An aspiring rabbi interprets the Torah on her fingernails
When Yael Buechler was growing up, her Conservative synagogue in Dix Hills, New York celebrated Simchat Torah by taking out a Torah scroll and unfurling it around the entire perimeter of the sanctuary. All the adults—her father was the rabbi—would spread out around the edge of the room, clasping the parchment, while the children ran underneath. Buechler, now 23, remembers it as a striking visual experience. Gazing around, she could see the whole sweep of the biblical narrative. Passages with unusual textual layouts, like the song of Parshat Ha’azinu in Deuteronomy and the Song of the Sea in Exodus, seemed to mark inflection points. Where one bold column of text diverged into three delicate columns of poetry, she would think, “Oh, this is the splitting of the Red Sea. This is ‘Az Yashir,’ the song of redemption.”
This early insight into the Torah’s visual aspect stayed with Buechler as she grew older, attended high school and college, traveled to Israel, and entered rabbinical school, at the Jewish Theological Seminary in New York—and has culminated in an unusual practice. Each week, usually on Friday morning, Buechler reads the weekly parasha, or Torah portion, in Hebrew. Then she studies ancient commentaries, followed by modern ones. In the process, a particular image or scene, or occasionally a phrase, will emerge as a visual distillation of the reading that she paints on her fingernails. “This becomes a nice way of ending my study period for the morning,” Buechler says. “And this way I have something to look at and think about over Shabbat.”
Nearly every week for 10 years, she has painted iconic scenes (the great flood), powerful phrases (u’vcharta b’chaim—“choose life”), and holiday symbols (dreidels, sukkahs) on her nails. She invests small choices with great creativity and thought. When she paints the first Passover plague, rivers filled with blood, should a small fish be swimming around as a reminder that the river is a source of life? She associates her nail-painting with midrash, a type of commentary that fills in narrative and logical gaps in the Torah. Midrashic stories, often imaginative, are tools for thought. “This is not written midrash,” Buechler says, “but this is artistic midrash.”
Her current practice evolved from something much simpler. In middle school, inspired by teachers who got their nails done, she began to paint her nails each week, in solid colors according to the season: browns for the fall, mulberry and maroon for the winter, whites for the spring. In high school, she found that giving herself a manicure was a way to relieve stress, unwinding Thursday nights while watching television, sometimes with friends. She started by painting smiley faces, then seasonal icons—snowflakes for winter, turkeys for Thanksgiving. “And suddenly it hit me that I could make this something more meaningful,” she says.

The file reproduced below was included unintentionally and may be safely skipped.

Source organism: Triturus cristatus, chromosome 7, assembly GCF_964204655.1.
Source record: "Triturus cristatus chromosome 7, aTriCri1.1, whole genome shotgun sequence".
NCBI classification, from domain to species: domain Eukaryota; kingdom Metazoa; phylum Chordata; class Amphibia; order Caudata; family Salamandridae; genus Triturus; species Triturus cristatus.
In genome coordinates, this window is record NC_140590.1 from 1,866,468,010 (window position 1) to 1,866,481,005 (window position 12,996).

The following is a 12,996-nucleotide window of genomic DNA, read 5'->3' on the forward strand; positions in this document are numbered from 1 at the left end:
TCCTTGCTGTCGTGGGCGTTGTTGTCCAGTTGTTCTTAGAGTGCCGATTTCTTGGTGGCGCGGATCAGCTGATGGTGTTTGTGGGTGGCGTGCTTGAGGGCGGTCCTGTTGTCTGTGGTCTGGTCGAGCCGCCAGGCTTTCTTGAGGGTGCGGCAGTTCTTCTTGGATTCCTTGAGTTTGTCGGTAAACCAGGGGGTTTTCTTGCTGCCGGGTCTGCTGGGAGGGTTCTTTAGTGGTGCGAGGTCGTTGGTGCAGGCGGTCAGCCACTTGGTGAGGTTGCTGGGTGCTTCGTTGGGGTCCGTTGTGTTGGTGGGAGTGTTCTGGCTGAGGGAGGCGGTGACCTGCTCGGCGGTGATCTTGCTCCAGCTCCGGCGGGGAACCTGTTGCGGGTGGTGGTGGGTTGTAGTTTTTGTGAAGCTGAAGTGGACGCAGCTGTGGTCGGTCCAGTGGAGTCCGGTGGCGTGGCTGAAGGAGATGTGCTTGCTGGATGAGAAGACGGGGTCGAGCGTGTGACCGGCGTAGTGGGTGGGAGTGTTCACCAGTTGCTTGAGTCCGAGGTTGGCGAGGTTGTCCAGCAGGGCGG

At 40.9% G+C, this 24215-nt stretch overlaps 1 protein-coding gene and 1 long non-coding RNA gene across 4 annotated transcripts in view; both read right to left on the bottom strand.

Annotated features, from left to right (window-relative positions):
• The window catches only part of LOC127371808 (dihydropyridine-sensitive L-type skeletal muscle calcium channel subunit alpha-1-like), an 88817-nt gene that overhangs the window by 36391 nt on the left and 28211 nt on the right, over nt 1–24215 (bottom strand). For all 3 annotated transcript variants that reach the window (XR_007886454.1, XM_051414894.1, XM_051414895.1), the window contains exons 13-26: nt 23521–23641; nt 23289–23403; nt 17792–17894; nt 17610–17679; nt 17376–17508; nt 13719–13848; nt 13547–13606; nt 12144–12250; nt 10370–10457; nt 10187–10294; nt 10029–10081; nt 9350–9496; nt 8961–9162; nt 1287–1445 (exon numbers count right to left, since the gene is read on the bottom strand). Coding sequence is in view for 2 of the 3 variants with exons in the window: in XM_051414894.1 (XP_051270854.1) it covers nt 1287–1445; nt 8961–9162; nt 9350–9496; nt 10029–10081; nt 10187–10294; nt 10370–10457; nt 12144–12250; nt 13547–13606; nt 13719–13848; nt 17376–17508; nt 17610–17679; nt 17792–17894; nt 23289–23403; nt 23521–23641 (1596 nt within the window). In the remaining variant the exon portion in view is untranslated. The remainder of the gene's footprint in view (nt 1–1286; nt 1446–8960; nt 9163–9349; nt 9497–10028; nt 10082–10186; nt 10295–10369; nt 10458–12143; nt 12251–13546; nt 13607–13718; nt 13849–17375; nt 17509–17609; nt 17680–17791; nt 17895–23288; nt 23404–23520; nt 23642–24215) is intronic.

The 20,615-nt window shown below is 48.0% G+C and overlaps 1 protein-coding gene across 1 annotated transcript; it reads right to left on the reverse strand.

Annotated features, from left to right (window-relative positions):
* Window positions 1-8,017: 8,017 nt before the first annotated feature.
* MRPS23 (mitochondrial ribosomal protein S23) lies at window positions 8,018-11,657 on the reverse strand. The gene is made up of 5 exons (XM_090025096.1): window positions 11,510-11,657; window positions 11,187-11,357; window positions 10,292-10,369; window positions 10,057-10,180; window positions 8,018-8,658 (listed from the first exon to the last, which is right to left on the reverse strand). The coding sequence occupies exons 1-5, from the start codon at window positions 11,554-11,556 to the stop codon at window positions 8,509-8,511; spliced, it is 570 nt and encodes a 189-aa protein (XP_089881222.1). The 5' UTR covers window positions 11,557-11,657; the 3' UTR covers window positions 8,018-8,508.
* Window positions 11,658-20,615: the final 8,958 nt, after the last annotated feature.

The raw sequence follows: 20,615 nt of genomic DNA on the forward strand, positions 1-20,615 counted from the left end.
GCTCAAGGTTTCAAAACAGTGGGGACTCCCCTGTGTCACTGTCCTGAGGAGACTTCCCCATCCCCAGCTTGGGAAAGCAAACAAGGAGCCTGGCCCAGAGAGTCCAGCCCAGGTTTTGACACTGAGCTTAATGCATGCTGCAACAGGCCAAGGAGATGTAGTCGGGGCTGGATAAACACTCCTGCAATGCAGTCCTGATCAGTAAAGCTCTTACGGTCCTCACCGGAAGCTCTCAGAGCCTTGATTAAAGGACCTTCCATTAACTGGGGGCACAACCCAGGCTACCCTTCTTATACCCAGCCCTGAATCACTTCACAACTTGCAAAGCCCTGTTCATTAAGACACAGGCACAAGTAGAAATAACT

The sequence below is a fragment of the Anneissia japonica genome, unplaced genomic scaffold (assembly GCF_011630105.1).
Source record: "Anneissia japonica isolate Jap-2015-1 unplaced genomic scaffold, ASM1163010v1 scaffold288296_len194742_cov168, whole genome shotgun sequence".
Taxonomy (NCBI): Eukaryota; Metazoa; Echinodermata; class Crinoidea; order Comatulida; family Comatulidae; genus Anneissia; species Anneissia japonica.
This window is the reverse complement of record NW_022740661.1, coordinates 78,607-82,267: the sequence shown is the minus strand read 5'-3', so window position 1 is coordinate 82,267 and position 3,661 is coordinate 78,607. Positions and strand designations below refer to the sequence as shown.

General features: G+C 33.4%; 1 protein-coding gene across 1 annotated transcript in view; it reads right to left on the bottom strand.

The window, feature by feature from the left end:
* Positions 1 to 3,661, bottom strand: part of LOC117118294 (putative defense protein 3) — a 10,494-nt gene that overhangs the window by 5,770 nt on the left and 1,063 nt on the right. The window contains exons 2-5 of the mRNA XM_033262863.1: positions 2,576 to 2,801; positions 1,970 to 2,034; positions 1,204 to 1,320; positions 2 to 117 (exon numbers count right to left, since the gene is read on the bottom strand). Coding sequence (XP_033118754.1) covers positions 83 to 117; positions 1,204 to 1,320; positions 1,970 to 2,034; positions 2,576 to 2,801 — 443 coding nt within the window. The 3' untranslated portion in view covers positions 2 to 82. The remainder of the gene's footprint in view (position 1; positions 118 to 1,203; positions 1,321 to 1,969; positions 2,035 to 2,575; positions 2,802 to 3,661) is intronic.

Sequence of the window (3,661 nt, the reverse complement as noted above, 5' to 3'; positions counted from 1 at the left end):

Not only Buechler but the people around her find meaning in her nail-painting. Rabbinical-school classmates approach her with their own ideas for images and phrases, which means that somehow her practice has crept into their study sessions. And they ask questions. For Hanukkah this year, will she paint one menorah or one candle on each finger? (Undecided). Has she ever done the splitting of the Red Sea? (Yes.) She also gets noticed in the wider world. Curious shop owners get a crash course in parasha study. Buechler’s bat mitzvah student has negotiated a deal where after they finish studying the parasha together, Buechler will paint her nails with an image from it.
I visited Buechler last month, just before Rosh Hashanah and a few weeks before Simchat Torah, when congregations celebrate the completion of the year’s Torah cycle and prepare to begin reading it anew, starting from Genesis. She took a break from writing sermons to paint her nails with several favorite designs. For a brush, she used an unusual kind of toothpick that looks like a thin, flat rectangle, and which she buys whenever she comes across them. (She once used the point of a paper clip, until it started to hurt.) She worked quickly but precisely, using each hand with equal skill. In front of her sat more than 50 bottles of polish, which she picks with a particular subject in mind (“I was running low on brown, and I wanted it for my shofars,” she explained).
As we talked, Buechler interjected reflections about small details. Working on an intricate Sukkot design, she said, “I have to leave room for the schach” (the sukkah’s thatch roof). And later: “I’m not doing bamboo. Sorry.” Toward the end, she said, “I’m putting oranges in right now.” And the brush darted into the bottle of bright orange polish and dabbed each nail. “I think we’re going to do oranges and cherries. Or grapes. I’ll do grapes.”
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